Our time in Sirmione has been spent taking it easy and keeping it simple. This is made even simpler by the fact that there’s not a whole lot to do here in the off-season. Hell, all the laundry’s done. I contemplated a drive around Lago di Garda or, better yet, a nautical adventure on one of the ferries that ply the waters, but I can’t make any sense out of all the disparate sets of information. If I stare at schedules long enough something will be revealed. The figures coalesced and I got it, finally. We are booked on the 11:40 boat from Sirmione to Garda, roundtrip.
An hour and ten minutes up the Lago, we debark at Garda onto a bright and café-filled promenade. We stroll the length and back, assessing the lunch potential. Under some shade trees, we proceed to order two pizzas and bat the usual chatter back and forth. Gradually, a monologue swells from behind Joss. A German lady has A LOT of important shit to say to her mute companion. Nary a pause for breath or punctuation. At our feet a flock of mallards cruises the pavement for crumbs. Not birds, again. As we gnaw on the penultimate crusts, a woman takes the table next to us and begins to mutter in Italian. She gets up and sits back down, settles in. She is brought the bread basket and begins to toss bits at the ducks, except she’s sprinkling gluten on my bag of ferry schedules. Oh, jesus, let’s go shop. Joss buys a sweater that bears a ‘Mood in Italy’ tag.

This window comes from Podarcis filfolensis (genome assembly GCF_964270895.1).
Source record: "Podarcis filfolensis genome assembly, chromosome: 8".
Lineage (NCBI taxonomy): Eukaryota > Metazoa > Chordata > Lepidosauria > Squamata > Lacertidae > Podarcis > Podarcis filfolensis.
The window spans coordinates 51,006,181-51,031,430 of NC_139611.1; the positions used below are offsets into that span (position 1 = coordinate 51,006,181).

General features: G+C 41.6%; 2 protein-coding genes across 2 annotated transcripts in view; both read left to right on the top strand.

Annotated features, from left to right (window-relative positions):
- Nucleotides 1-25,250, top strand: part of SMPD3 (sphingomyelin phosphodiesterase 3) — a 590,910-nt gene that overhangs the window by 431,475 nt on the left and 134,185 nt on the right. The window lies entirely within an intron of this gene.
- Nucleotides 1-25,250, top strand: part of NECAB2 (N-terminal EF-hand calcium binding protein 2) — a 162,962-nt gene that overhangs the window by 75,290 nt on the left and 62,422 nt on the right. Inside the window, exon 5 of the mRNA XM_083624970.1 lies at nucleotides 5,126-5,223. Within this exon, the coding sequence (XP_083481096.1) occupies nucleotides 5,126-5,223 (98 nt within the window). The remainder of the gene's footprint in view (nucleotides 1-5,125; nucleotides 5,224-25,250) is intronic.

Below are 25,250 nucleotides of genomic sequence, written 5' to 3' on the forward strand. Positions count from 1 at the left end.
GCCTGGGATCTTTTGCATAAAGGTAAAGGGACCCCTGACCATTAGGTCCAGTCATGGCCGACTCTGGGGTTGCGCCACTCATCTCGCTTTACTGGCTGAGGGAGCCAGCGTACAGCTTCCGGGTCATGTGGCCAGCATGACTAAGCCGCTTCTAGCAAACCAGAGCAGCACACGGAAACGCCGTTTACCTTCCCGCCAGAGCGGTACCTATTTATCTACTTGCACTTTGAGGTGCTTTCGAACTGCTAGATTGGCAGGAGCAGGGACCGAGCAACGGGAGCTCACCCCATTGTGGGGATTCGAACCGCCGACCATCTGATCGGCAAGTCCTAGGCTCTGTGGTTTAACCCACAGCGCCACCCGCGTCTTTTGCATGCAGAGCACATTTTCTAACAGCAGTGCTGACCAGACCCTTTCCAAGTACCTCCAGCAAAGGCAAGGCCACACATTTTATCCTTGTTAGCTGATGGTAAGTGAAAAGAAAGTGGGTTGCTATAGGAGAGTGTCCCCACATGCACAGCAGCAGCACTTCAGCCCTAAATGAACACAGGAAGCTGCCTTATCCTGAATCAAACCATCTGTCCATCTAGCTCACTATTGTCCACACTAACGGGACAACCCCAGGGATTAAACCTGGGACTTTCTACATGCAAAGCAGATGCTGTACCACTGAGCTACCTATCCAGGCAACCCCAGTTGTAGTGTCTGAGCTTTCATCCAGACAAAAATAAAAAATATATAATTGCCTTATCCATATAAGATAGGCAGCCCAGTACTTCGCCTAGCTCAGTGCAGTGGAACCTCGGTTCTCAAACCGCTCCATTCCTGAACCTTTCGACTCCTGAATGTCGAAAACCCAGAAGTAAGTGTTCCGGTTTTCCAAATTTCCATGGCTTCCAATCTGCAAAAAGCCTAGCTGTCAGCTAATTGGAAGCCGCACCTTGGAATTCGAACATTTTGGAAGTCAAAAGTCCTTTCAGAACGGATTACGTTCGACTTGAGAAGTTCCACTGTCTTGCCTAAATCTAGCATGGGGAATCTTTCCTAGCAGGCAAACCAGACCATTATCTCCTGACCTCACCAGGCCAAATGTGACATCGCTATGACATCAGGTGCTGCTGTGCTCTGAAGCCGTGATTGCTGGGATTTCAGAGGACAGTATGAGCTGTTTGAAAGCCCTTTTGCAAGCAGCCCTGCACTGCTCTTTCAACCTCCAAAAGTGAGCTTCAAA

Our ride back to Sirmione takes just 50 minutes because hydrofoil. From the railing, the Roman villa’s site is even more impressive. We’re pretty relaxed, goddammit. There’ll be five one-night stands from now until we are get to Vicenza and Padua for four nights.
Because of our profound lack of agita, we are awarded our best meal so far, at Osteria al Torcol.